cal peccancies, shuffle the 25 card pack and pipce it before the sender. He concentrates unon the first design he turns over. Then he taps once upon the key. In a distant room tne sounder clicks. The receiver calls out a design. It's one chance in five. BUT, immediately the words leave her lips (supposing it to be a woman) she starts a MENTAL count of 1-2-3-4-5-1-2-3- etc., while, upon hearing the selection, the sender ALSO STARTS A MENTAL COUNT in the same tempo as previously learned by both with the aid of a metronome, or loud ticking clock. During this mental counting, which takes longer than reading about it, the sender turns up his next design. He looks at it. The count between both continues. AND HE PUSHES DOWN THE KEY WHEH NEXT HE IS AT THE NUMBER (from 1 to 5) REPRESENTING THE DESIGN AT WHICH HE IS LOOKING!

The receiver csn stall a3 long as she likes. That's for effect. Scientific investigators will stand for plenty of that — but don't try it in front of audiences wanting to be entertained. They want results in time to make the 5:15 for home.

When she does call the design, the mental count starts again between both to the same end. So it continues through the 25 cards. Theoretically, 24 cards should be named correctly with a 1 out of 5 chance on the first. Practically there is a slippage. HOWEVER, THE RECORDS WILL SHOW AN AMAZING LIFT OVER WHAT IS CONSIDERED NORMAL, normal being but 5 out of 25.

The mental count was originated by Charles Morritt, of England. He used it for many complicated tests, but almost Immediately it fell into disuse because few couples could master the unison angle up to the excessive counts necessary. For years this principle has been bandied about but never professionally. Such performers HAVE to be right consistently. Rhine pupils are only WANTED to be above the l/5 average. The mental count thus can come into its own.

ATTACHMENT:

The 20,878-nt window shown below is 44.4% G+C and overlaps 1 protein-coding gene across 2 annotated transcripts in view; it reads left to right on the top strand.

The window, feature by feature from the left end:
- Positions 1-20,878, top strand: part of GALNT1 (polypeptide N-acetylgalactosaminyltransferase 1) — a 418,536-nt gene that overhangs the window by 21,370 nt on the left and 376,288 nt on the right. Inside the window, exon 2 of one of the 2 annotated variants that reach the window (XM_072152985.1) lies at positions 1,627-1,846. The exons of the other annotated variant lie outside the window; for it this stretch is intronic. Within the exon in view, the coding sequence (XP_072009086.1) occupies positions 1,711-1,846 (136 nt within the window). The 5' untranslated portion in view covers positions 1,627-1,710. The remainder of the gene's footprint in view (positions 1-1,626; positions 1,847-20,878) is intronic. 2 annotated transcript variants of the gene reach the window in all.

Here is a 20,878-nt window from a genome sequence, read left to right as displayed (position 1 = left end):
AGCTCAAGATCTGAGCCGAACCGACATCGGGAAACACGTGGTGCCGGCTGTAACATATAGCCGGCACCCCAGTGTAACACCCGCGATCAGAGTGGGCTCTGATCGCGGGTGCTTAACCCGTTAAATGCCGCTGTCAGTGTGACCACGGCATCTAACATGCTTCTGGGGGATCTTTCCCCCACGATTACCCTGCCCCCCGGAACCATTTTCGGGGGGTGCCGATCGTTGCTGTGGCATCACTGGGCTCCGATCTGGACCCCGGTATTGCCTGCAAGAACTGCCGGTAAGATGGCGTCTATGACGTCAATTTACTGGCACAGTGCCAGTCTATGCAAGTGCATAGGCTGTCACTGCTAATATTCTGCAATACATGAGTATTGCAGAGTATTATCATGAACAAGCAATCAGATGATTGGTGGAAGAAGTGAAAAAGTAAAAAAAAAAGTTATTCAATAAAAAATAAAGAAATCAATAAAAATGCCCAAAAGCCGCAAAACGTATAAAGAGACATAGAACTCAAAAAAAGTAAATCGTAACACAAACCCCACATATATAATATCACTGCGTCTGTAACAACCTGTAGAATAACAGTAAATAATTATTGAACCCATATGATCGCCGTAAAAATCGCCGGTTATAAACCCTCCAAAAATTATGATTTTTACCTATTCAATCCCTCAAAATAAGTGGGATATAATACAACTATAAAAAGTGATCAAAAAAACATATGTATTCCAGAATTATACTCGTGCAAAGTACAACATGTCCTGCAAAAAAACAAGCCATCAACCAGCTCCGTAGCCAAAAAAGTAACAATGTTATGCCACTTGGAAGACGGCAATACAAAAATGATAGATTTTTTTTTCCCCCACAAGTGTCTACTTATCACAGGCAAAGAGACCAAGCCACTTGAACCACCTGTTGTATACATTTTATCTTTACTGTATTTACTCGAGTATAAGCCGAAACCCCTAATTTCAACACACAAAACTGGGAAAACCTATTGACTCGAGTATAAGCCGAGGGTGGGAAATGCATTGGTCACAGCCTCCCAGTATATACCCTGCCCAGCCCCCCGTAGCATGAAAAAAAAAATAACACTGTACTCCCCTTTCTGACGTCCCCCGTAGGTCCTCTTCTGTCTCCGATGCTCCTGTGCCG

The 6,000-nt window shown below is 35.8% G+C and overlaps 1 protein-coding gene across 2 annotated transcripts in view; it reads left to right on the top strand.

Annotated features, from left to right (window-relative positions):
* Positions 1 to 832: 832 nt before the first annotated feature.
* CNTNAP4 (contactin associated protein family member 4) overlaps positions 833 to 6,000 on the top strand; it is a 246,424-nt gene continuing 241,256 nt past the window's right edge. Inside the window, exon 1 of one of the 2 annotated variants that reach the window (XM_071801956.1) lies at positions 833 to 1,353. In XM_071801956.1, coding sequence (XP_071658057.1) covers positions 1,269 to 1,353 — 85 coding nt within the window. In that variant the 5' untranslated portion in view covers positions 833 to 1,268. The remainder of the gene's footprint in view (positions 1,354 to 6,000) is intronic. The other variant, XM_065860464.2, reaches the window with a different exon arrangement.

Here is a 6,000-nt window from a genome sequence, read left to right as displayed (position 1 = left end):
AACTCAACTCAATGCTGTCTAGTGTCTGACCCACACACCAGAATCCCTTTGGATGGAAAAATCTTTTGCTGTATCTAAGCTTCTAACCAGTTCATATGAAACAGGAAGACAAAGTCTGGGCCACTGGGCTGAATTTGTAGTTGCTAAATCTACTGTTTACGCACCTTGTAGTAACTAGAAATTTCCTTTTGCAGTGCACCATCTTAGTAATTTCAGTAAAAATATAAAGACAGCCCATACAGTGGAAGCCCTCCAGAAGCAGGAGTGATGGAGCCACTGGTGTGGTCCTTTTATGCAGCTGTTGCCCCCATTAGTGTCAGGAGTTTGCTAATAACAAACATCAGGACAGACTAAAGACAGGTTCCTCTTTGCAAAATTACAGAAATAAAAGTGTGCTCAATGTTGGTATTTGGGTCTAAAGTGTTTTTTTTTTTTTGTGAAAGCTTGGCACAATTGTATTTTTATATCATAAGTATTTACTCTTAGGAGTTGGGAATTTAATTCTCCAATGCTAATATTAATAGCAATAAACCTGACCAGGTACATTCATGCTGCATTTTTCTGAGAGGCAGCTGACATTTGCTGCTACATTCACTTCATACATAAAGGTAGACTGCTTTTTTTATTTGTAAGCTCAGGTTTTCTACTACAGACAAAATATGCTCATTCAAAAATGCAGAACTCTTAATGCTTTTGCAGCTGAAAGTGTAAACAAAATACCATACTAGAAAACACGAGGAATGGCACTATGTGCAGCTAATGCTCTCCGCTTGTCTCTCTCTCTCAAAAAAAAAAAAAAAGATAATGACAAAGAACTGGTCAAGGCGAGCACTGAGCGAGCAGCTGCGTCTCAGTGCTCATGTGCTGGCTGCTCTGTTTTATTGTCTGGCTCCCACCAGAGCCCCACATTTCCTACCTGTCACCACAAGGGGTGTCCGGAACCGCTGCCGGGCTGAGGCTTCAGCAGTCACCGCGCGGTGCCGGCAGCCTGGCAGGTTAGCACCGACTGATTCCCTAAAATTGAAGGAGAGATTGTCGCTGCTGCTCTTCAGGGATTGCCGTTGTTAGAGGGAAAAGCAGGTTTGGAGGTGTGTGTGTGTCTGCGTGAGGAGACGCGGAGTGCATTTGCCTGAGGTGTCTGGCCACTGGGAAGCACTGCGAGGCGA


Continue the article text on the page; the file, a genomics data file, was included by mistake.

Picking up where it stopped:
Has it? The mental count is one of the very few mystical principles not to be challenged. Only the operators can. give thé answer. We may assume - we cannot prove. In the Zirkle-Ownbey experiments stimulants and depressants played (what was considered) an important part. According to the book, such drugs were given only to one of the two at a time. Sodium amytal is a depressant (it tends to dissociate a subject) so therefore would act as a break on the mental counting and throw the system out of gear. A stimulant would act the opposite, liihat we would like to know is the result of BOTH subjects getting the SAME drug at the SAME time. It may or may not be significant that in other tests with the same (Zirkle-Ownbey) subjects, but under radically differemt conditions, the tabulations dropped far below what was recorded under the above conditions. Why? No chance to cheat a bit, and giggle about it later over the acceptable two-burner in a couple of rooms for two but not run as cheaply as for one?

Dr. Steuart Henderson Britt of George Washington University has publicly stated that while he is willing to leave the mathematics of ESP to the matheiwiticians, he is not willing to overlook the 'act that Prof. Rhine has not published all his scores, or the possibility that SOME OF HIS SUBJECTS HAD JUGGLED THE RESULTS TO PLEASE THEIR MENTOR (caps are mine. Ed.).

Knowing that it is possible, we heartily subscribe to that viewpoint. Has Professor J.B.Hhine been hoodwinked????????????????????t







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